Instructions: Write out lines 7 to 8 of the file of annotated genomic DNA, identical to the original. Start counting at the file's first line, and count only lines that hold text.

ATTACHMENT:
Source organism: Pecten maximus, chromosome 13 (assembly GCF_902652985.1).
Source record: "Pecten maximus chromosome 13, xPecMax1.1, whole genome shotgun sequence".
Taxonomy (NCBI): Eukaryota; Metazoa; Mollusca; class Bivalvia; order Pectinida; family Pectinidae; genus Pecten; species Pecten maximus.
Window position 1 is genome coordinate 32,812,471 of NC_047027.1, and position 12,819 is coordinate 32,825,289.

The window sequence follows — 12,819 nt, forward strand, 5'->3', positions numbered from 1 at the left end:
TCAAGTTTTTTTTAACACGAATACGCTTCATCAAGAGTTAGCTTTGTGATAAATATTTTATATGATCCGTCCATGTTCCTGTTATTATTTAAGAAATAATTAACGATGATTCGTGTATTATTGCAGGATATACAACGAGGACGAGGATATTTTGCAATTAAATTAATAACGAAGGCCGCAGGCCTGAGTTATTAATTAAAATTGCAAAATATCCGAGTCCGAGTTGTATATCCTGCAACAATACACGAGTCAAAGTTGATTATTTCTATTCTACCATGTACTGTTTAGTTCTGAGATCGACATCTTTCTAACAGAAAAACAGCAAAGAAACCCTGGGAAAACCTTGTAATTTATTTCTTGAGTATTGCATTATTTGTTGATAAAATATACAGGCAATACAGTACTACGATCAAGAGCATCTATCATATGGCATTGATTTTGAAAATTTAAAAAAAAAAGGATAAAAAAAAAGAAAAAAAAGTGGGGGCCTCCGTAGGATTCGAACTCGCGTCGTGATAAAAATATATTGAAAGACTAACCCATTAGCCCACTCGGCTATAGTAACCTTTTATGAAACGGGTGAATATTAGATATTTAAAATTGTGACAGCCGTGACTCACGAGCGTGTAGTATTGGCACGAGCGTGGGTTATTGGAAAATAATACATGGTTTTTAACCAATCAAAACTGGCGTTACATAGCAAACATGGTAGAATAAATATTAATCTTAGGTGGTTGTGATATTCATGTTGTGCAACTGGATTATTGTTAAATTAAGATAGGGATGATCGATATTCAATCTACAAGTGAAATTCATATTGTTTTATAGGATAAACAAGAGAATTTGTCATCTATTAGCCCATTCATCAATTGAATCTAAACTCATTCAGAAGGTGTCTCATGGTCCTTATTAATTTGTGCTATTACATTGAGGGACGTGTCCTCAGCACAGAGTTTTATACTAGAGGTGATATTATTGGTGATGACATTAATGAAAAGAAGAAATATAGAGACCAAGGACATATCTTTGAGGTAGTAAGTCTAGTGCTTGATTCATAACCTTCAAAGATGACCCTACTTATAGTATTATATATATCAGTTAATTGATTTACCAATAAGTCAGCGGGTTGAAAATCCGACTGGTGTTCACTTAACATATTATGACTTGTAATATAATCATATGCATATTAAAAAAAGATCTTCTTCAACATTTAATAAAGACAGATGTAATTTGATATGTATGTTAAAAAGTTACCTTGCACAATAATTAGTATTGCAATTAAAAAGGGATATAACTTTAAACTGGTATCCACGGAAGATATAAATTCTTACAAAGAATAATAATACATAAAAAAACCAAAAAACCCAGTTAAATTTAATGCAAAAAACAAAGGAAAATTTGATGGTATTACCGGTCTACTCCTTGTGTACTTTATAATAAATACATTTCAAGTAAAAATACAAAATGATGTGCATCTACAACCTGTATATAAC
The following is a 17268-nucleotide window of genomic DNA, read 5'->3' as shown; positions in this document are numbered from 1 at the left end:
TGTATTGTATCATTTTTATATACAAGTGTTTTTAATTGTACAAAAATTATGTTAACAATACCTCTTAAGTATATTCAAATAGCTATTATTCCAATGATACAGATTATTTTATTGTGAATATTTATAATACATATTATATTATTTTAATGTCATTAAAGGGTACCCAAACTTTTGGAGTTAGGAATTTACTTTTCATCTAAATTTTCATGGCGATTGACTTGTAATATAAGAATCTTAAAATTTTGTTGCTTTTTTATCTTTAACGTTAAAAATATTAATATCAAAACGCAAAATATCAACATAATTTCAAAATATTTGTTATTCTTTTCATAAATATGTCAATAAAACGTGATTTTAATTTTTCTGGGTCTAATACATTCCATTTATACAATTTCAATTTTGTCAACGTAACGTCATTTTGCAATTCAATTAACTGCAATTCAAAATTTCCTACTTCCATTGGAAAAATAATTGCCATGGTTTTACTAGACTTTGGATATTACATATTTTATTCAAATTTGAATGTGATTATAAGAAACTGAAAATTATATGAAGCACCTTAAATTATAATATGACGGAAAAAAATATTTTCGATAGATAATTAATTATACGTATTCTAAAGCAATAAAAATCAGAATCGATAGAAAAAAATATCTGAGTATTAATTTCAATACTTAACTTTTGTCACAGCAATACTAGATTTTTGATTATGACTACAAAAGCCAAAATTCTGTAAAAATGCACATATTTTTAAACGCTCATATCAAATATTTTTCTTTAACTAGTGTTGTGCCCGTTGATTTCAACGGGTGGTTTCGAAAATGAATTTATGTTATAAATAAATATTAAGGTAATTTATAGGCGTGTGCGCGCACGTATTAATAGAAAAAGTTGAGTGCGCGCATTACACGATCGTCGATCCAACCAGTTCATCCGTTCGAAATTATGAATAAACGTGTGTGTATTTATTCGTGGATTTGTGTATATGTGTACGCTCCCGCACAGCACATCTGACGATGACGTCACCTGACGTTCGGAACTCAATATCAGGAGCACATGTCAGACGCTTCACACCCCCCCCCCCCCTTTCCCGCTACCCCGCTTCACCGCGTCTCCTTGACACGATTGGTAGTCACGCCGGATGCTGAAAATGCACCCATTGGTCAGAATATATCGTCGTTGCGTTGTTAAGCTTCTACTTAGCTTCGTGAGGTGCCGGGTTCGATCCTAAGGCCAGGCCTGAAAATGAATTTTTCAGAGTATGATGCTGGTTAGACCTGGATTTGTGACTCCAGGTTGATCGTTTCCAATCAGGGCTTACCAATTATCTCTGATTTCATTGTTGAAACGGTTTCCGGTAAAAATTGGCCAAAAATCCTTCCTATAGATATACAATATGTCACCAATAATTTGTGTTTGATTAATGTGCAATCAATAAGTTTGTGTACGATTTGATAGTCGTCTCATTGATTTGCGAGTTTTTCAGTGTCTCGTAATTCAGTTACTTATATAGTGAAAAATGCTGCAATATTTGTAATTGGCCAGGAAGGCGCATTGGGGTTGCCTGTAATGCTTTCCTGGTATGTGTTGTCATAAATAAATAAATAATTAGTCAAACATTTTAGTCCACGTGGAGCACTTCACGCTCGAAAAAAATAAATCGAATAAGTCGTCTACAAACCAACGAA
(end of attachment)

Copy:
The following is a 17268-nucleotide window of genomic DNA, read 5'->3' as shown; positions in this document are numbered from 1 at the left end:
TGTATTGTATCATTTTTATATACAAGTGTTTTTAATTGTACAAAAATTATGTTAACAATACCTCTTAAGTATATTCAAATAGCTATTATTCCAATGATACAGATTATTTTATTGTGAATATTTATAATACATATTATATTATTTTAATGTCATTAAAGGGTACCCAAACTTTTGGAGTTAGGAATTTACTTTTCATCTAAATTTTCATGGCGATTGACTTGTAATATAAGAATCTTAAAATTTTGTTGCTTTTTTATCTTTAACGTTAAAAATATTAATATCAAAACGCAAAATATCAACATAATTTCAAAATATTTGTTATTCTTTTCATAAATATGTCAATAAAACGTGATTTTAATTTTTCTGGGTCTAATACATTCCATTTATACAATTTCAATTTTGTCAACGTAACGTCATTTTGCAATTCAATTAACTGCAATTCAAAATTTCCTACTTCCATTGGAAAAATAATTGCCATGGTTTTACTAGACTTTGGATATTACATATTTTATTCAAATTTGAATGTGATTATAAGAAACTGAAAATTATATGAAGCACCTTAAATTATAATATGACGGAAAAAAATATTTTCGATAGATAATTAATTATACGTATTCTAAAGCAATAAAAATCAGAATCGATAGAAAAAAATATCTGAGTATTAATTTCAATACTTAACTTTTGTCACAGCAATACTAGATTTTTGATTATGACTACAAAAGCCAAAATTCTGTAAAAATGCACATATTTTTAAACGCTCATATCAAATATTTTTCTTTAACTAGTGTTGTGCCCGTTGATTTCAACGGGTGGTTTCGAAAATGAATTTATGTTATAAATAAATATTAAGGTAATTTATAGGCGTGTGCGCGCACGTATTAATAGAAAAAGTTGAGTGCGCGCATTACACGATCGTCGATCCAACCAGTTCATCCGTTCGAAATTATGAATAAACGTGTGTGTATTTATTCGTGGATTTGTGTATATGTGTACGCTCCCGCACAGCACATCTGACGATGACGTCACCTGACGTTCGGAACTCAATATCAGGAGCACATGTCAGACGCTTCACACCCCCCCCCCCCCTTTCCCGCTACCCCGCTTCACCGCGTCTCCTTGACACGATTGGTAGTCACGCCGGATGCTGAAAATGCACCCATTGGTCAGAATATATCGTCGTTGCGTTGTTAAGCTTCTACTTAGCTTCGTGAGGTGCCGGGTTCGATCCTAAGGCCAGGCCTGAAAATGAATTTTTCAGAGTATGATGCTGGTTAGACCTGGATTTGTGACTCCAGGTTGATCGTTTCCAATCAGGGCTTACCAATTATCTCTGATTTCATTGTTGAAACGGTTTCCGGTAAAAATTGGCCAAAAATCCTTCCTATAGATATACAATATGTCACCAATAATTTGTGTTTGATTAATGTGCAATCAATAAGTTTGTGTACGATTTGATAGTCGTCTCATTGATTTGCGAGTTTTTCAGTGTCTCGTAATTCAGTTACTTATATAGTGAAAAATGCTGCAATATTTGTAATTGGCCAGGAAGGCGCATTGGGGTTGCCTGTAATGCTTTCCTGGTATGTGTTGTCATAAATAAATAAATAATTAGTCAAACATTTTAGTCCACGTGGAGCACTTCACGCTCGAAAAAAATAAATCGAATAAGTCGTCTACAAACCAACGAA